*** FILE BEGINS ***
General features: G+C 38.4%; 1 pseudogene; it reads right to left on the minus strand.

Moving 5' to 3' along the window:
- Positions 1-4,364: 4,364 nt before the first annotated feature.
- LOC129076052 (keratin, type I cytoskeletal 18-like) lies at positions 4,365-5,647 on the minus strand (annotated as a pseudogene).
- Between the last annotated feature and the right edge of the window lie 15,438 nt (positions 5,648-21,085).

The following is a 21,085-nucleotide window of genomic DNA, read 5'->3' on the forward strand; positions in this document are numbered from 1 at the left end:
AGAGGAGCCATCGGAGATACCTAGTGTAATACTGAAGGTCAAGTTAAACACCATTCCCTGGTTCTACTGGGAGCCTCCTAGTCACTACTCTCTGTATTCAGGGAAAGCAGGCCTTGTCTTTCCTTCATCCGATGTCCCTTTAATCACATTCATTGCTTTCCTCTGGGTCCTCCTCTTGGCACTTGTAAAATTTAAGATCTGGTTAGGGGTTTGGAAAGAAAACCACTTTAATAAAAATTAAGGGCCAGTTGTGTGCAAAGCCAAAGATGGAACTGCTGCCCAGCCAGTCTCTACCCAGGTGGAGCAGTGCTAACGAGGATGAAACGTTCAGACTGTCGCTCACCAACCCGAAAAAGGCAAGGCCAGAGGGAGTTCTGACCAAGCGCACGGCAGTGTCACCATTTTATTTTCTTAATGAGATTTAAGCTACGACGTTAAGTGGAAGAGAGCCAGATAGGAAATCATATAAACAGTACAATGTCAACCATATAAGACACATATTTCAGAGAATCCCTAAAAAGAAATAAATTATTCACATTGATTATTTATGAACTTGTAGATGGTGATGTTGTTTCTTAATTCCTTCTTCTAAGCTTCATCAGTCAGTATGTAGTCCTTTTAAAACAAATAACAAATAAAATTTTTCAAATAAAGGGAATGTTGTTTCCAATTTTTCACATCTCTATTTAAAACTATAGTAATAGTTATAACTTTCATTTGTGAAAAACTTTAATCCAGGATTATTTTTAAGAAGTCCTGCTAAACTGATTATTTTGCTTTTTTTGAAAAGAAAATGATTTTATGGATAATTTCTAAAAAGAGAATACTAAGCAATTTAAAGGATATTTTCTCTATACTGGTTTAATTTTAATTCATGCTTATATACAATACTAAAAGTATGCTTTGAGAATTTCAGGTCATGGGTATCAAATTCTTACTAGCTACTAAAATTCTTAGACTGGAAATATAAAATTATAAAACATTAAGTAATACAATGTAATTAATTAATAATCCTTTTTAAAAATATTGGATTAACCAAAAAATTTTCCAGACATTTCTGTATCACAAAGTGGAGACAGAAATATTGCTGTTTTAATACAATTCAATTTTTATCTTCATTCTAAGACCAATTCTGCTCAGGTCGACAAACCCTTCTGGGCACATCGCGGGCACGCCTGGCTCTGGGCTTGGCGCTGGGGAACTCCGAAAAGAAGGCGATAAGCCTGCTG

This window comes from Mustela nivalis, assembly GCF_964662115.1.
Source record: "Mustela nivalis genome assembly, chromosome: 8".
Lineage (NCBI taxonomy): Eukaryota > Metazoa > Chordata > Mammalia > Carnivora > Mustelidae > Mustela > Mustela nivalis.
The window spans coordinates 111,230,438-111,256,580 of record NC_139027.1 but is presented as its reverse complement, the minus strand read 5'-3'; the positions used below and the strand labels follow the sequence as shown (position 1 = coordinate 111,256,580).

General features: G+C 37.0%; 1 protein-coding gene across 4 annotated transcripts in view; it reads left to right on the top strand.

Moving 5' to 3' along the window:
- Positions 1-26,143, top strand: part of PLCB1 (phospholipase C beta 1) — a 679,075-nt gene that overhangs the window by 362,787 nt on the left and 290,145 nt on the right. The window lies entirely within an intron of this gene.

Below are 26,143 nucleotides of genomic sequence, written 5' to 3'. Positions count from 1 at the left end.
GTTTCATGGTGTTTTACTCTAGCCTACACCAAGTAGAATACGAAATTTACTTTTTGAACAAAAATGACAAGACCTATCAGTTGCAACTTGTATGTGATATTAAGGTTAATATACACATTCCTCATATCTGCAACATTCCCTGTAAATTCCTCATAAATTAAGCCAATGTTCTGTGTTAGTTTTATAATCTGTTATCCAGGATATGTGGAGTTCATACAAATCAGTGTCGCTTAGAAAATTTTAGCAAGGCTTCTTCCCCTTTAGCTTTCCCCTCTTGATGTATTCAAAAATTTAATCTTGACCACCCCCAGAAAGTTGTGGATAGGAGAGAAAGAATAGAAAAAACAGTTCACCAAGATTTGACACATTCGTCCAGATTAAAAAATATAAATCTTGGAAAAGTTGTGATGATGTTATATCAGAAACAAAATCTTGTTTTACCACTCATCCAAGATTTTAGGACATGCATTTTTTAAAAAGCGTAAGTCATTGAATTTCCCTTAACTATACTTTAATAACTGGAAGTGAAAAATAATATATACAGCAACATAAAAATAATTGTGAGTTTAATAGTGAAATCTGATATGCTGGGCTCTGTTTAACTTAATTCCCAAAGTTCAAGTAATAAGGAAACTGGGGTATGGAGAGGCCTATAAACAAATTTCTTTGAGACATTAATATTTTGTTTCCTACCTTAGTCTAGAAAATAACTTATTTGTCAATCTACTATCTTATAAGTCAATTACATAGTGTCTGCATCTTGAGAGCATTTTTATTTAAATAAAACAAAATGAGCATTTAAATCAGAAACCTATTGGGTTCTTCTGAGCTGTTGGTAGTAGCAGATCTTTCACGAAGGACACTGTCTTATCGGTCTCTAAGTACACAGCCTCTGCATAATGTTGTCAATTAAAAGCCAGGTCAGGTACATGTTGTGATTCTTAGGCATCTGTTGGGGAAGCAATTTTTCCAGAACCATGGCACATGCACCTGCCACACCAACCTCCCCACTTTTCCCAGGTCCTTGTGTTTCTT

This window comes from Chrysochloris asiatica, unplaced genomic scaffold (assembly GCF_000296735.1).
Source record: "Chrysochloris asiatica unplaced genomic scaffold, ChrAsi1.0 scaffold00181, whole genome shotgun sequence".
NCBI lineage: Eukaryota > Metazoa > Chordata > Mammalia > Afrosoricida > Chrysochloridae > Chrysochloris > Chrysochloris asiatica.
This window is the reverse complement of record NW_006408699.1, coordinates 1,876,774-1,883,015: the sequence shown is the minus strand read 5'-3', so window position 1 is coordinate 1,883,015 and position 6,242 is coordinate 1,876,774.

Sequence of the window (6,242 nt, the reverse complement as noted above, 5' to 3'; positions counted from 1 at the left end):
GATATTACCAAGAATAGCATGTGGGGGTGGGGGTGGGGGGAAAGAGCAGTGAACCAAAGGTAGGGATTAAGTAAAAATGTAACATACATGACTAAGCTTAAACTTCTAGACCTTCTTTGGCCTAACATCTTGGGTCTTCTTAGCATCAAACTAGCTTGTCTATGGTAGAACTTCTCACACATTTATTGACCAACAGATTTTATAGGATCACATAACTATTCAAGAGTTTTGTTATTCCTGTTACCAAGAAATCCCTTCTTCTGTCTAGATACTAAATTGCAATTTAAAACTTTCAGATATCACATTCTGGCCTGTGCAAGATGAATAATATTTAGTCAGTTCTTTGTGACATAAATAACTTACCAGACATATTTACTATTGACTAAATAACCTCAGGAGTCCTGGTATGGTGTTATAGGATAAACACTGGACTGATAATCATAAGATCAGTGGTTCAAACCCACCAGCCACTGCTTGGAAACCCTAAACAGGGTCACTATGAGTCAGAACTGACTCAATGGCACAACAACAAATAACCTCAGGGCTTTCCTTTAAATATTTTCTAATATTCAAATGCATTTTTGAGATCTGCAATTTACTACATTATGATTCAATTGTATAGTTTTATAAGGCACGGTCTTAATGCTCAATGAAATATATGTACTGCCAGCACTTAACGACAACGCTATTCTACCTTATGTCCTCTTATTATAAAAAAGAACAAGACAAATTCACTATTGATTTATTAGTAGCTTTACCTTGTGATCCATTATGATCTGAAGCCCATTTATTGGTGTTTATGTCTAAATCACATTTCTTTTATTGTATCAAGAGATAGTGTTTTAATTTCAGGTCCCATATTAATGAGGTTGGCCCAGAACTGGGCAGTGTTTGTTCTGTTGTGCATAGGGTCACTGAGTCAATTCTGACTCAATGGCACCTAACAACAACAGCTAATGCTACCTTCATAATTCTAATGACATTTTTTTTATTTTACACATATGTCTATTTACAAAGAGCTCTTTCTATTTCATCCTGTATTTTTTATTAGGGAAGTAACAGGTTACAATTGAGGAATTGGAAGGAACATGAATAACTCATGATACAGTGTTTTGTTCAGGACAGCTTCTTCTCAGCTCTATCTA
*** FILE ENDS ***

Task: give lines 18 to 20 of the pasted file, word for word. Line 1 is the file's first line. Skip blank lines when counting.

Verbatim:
Source record: "Chrysochloris asiatica unplaced genomic scaffold, ChrAsi1.0 scaffold00181, whole genome shotgun sequence".
NCBI lineage: Eukaryota > Metazoa > Chordata > Mammalia > Afrosoricida > Chrysochloridae > Chrysochloris > Chrysochloris asiatica.
This window is the reverse complement of record NW_006408699.1, coordinates 1,876,774-1,883,015: the sequence shown is the minus strand read 5'-3', so window position 1 is coordinate 1,883,015 and position 6,242 is coordinate 1,876,774.